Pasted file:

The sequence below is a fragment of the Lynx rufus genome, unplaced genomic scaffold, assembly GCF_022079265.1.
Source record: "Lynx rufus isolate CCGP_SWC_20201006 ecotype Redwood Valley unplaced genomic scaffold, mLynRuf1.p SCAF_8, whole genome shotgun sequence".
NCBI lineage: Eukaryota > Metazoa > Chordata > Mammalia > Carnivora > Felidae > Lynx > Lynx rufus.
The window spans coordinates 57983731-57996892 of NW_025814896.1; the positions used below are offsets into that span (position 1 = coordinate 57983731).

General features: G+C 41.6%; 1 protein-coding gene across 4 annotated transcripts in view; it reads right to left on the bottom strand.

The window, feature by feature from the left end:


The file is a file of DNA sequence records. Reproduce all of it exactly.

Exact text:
The sequence below is a fragment of the Lynx rufus genome, unplaced genomic scaffold, assembly GCF_022079265.1.
Source record: "Lynx rufus isolate CCGP_SWC_20201006 ecotype Redwood Valley unplaced genomic scaffold, mLynRuf1.p SCAF_8, whole genome shotgun sequence".
NCBI lineage: Eukaryota > Metazoa > Chordata > Mammalia > Carnivora > Felidae > Lynx > Lynx rufus.
The window spans coordinates 57983731-57996892 of NW_025814896.1; the positions used below are offsets into that span (position 1 = coordinate 57983731).

General features: G+C 41.6%; 1 protein-coding gene across 4 annotated transcripts in view; it reads right to left on the bottom strand.

The window, feature by feature from the left end: